Mum who fell in fire ‘feared husband wouldn’t want her’ after horrifying burnsDecember 20, 2018
A mother who fell in a fire-pit twice and suffered horrific burns feared her husband would no longer find her attractive.
Now she has bravely shared pictures of her shocking burns to show other victims that it is what’s on the inside matters most.
Sherri Tripp, 50, fell head first into a huge fire-pit at her daughter’s graduation party in June.
Then she slipped back into it and set herself on fire again in the hot coals.
Sherri, who has 12 children, needed eight operations after suffering third and fourth degree burns.
These were across her head, face, chest, breast, arm, back and hips.
The mum from Montana, USA, initially feared she would no longer be physically attractive to her husband James, 49.
But instead he gave her love and support and they learned to be intimate again.
Sherri said: "As a woman you think when you’re not psychically attractive, how does your partner feel?
"You want to be attractive for your partner, attractive for yourself.
"When incidents like this happen you question yourself and you’re always like ‘am I good enough?’
"Having James’ support has really made a difference.
"For a while it was really tough to be intimate. He was afraid of hurting me but I reassured him and said I’ll tell him what I can and can’t do.
"It’s improved our communication as a couple, but I’ve read stories about women who come home after being burnt and they’ve lost their husbands or boyfriends.
"If I could say anything to them it’s if these man aren’t going to stay with you through this they aren’t deserving of you – if they’re not going to stand up and be there.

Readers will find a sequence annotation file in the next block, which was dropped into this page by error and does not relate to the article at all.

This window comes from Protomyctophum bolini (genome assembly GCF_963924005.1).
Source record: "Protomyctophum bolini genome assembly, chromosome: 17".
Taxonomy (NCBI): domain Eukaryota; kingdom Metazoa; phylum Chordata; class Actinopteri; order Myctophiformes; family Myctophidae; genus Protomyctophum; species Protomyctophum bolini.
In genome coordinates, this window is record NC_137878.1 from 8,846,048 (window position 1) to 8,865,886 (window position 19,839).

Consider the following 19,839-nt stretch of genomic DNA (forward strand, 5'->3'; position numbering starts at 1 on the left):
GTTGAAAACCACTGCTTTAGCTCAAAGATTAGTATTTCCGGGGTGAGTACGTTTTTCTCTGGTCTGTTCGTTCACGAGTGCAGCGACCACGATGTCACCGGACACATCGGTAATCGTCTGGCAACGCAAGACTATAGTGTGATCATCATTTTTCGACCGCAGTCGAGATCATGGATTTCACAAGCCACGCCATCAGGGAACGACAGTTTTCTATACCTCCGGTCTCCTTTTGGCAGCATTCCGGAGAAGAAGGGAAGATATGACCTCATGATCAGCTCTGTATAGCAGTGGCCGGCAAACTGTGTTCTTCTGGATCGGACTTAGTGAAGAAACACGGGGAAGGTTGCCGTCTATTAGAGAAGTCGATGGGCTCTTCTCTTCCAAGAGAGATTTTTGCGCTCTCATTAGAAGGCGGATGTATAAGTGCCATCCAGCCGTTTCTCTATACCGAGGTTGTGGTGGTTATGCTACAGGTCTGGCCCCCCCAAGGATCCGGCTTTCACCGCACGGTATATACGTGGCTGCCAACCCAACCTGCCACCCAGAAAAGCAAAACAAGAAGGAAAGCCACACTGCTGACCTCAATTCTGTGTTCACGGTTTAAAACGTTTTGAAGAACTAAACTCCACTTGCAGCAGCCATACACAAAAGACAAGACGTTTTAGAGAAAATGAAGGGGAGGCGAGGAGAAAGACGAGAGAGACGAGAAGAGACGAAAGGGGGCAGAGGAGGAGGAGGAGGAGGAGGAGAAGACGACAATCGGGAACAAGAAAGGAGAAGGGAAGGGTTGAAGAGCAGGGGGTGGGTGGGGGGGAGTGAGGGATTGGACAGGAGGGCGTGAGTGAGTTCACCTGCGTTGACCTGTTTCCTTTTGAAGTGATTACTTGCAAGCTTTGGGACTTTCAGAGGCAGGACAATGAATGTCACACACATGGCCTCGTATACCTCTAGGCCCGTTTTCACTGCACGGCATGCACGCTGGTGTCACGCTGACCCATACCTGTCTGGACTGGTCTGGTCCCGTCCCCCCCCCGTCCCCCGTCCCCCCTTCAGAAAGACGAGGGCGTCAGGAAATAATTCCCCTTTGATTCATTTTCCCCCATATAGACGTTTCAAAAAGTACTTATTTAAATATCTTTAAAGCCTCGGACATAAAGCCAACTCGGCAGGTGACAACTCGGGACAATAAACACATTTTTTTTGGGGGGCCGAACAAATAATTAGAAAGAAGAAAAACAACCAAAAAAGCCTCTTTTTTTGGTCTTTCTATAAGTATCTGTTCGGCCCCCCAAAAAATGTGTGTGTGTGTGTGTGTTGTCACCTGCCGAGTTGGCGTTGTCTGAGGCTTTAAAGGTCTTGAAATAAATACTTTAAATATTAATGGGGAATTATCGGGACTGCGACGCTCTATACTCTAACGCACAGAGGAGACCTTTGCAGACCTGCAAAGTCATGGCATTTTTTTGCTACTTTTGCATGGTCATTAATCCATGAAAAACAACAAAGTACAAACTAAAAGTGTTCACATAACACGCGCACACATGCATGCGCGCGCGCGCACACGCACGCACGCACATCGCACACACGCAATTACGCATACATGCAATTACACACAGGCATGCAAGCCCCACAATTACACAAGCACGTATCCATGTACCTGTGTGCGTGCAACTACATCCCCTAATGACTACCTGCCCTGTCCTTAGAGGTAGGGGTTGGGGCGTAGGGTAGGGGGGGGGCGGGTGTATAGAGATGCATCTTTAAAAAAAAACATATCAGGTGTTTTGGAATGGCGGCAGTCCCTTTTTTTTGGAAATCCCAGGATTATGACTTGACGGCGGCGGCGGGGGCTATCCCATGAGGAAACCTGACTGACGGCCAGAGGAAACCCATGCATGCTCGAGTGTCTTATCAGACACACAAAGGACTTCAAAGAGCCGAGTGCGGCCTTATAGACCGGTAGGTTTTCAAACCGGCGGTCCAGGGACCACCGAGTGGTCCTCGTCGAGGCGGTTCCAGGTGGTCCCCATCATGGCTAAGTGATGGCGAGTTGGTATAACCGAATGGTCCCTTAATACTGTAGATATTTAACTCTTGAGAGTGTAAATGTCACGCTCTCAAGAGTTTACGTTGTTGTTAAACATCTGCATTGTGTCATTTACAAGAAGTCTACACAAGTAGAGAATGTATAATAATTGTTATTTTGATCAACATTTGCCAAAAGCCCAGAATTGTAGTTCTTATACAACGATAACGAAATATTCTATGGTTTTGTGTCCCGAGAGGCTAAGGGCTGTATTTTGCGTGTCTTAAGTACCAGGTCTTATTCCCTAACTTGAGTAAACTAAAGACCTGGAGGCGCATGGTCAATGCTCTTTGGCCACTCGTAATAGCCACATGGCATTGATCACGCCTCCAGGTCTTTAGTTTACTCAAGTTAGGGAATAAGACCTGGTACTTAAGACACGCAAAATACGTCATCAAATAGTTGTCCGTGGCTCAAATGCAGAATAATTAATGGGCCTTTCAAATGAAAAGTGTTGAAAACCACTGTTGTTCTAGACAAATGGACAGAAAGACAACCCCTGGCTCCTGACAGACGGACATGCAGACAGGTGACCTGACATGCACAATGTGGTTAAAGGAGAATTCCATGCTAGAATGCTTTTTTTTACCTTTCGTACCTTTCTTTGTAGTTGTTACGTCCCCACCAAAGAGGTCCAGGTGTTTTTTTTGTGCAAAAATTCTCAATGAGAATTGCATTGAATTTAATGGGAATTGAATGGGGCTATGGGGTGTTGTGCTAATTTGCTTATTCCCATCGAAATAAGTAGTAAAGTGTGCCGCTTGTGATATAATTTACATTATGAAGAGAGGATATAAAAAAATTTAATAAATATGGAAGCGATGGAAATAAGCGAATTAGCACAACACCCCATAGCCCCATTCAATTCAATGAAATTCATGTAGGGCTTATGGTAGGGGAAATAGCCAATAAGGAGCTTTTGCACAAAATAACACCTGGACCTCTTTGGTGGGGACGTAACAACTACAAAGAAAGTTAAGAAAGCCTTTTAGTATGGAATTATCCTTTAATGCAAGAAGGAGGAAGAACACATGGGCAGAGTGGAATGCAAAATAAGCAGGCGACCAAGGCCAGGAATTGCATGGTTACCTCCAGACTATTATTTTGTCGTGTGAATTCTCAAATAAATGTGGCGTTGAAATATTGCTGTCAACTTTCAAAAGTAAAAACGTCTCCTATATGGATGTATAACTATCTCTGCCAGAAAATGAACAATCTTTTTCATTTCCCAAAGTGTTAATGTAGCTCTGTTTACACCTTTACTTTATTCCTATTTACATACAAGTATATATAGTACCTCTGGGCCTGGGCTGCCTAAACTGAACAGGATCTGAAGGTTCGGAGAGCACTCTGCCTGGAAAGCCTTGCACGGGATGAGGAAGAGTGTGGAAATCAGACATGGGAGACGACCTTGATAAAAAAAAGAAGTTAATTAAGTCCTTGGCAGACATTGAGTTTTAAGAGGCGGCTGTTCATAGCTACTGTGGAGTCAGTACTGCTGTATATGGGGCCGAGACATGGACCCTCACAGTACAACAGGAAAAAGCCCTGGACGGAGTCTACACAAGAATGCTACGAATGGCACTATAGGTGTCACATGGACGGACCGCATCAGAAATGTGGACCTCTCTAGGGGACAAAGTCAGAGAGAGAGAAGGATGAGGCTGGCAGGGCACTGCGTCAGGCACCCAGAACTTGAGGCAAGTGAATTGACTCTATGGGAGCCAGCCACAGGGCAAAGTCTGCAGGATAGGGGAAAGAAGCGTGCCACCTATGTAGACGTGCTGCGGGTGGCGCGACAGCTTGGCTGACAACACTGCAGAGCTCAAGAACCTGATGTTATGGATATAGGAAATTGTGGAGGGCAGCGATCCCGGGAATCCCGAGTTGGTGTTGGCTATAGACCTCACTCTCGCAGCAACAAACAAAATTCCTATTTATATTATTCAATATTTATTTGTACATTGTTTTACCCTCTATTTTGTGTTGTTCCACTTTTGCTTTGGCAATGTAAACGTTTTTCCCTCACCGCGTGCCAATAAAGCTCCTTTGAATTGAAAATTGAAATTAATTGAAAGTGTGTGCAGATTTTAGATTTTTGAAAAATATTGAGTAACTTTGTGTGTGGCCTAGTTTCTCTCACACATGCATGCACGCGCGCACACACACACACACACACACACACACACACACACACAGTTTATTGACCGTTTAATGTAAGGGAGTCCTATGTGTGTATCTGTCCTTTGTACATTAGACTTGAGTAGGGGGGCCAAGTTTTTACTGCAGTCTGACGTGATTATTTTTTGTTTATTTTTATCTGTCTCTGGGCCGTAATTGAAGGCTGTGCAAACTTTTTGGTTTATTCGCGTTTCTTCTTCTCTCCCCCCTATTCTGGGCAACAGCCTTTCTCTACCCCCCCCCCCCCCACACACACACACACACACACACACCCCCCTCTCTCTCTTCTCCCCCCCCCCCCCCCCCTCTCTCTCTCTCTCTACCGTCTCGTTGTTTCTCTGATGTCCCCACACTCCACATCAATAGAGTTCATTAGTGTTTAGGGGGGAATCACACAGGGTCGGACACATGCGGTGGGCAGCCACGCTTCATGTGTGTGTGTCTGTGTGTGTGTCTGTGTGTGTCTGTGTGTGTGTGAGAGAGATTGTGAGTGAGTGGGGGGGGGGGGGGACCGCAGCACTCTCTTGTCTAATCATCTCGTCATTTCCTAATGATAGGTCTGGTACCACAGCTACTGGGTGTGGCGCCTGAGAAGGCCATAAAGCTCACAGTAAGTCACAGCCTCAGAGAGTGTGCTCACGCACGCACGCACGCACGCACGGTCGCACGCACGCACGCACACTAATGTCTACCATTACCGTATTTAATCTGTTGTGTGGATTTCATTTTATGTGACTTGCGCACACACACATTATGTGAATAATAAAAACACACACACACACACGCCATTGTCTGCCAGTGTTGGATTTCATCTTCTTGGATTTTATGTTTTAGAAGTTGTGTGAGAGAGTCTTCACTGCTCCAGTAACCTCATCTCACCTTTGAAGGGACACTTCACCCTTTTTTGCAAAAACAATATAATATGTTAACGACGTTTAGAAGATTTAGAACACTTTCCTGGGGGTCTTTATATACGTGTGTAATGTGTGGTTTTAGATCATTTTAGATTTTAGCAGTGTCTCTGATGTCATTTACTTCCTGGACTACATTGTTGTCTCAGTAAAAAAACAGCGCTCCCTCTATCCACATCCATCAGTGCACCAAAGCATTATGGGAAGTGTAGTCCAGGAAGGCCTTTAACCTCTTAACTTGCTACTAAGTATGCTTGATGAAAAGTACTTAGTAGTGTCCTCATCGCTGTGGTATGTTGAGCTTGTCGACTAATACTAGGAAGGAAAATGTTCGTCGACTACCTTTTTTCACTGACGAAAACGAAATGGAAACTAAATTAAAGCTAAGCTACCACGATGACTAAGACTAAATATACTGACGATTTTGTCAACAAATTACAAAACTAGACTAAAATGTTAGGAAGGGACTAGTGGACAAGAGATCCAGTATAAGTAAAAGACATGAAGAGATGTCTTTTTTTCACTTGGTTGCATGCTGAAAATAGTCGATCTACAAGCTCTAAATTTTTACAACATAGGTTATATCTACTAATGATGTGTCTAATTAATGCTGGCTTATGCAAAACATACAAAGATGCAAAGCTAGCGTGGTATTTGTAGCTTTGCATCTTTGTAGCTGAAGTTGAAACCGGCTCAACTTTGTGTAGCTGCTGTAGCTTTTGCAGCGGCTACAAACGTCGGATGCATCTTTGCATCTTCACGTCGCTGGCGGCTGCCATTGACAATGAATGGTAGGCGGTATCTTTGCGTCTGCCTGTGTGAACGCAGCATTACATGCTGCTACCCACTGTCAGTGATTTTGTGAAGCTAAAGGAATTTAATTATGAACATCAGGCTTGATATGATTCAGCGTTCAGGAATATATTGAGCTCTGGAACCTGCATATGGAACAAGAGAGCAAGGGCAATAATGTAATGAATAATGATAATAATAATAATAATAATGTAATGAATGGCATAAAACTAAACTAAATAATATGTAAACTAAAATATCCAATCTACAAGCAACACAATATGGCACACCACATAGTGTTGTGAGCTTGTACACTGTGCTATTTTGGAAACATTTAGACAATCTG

"I remember a young lady who killed herself in her twenties after being burned. It’s so horrible."
Sherri had planned the celebratory barbecue for Sarah in June ahead of her leaving for university and invited more than 150 friends and family members.
Decorating the grounds of their 400-acre home, Sherri had dug a three-foot-deep fire-pit behind their house for 18-year-old Sarah’s friends, who would camp outside.
At the end of the night’s celebrations, Sherri stood up to go to bed, tripped over her feet and fell into the pit, landing in hot coals.
Stumbling to get up, she slipped again, falling for a second time into the coals and newly-ignited flames – burning the entire right side of her body.
Six months on and after eight operations, Sherri still faces losing mobility as scar tissue develops, risking her ability to open her mouth or use the bathroom herself.
Sherri said: "It’s been so tough. The fire burnt me from just below my nose all the way down to my hips.
"My lower jaw, chin, upper chest, right breast, arm, armpit, shoulder, clavicles, all the way down to my hips, from the centre of my back to the middle of my chest – all burnt.
"At first there was some pain, a lot of adrenaline and a lot of shock."
Sarah, who now studies Veterinary Sciences at Montana State University, was the first of Sherri’s 12 children to go to university.
Sherri said: "We were very proud of Sarah and wanted to throw a nice barbecue and invite family. They could camp outside our huge property.
"I’d been cooking since some ungodly hour the day before. We were so excited.
"Bonfires happened, alcohol happened and people were having a good time at the bar."
As the night drew in and guests went back to their tents, Sherri and her son Aaron, 27, reflected on the evening’s events.
When she stood up to go back to the house, she stumbled over her own feet and fell into the fire-pit, reigniting the flames.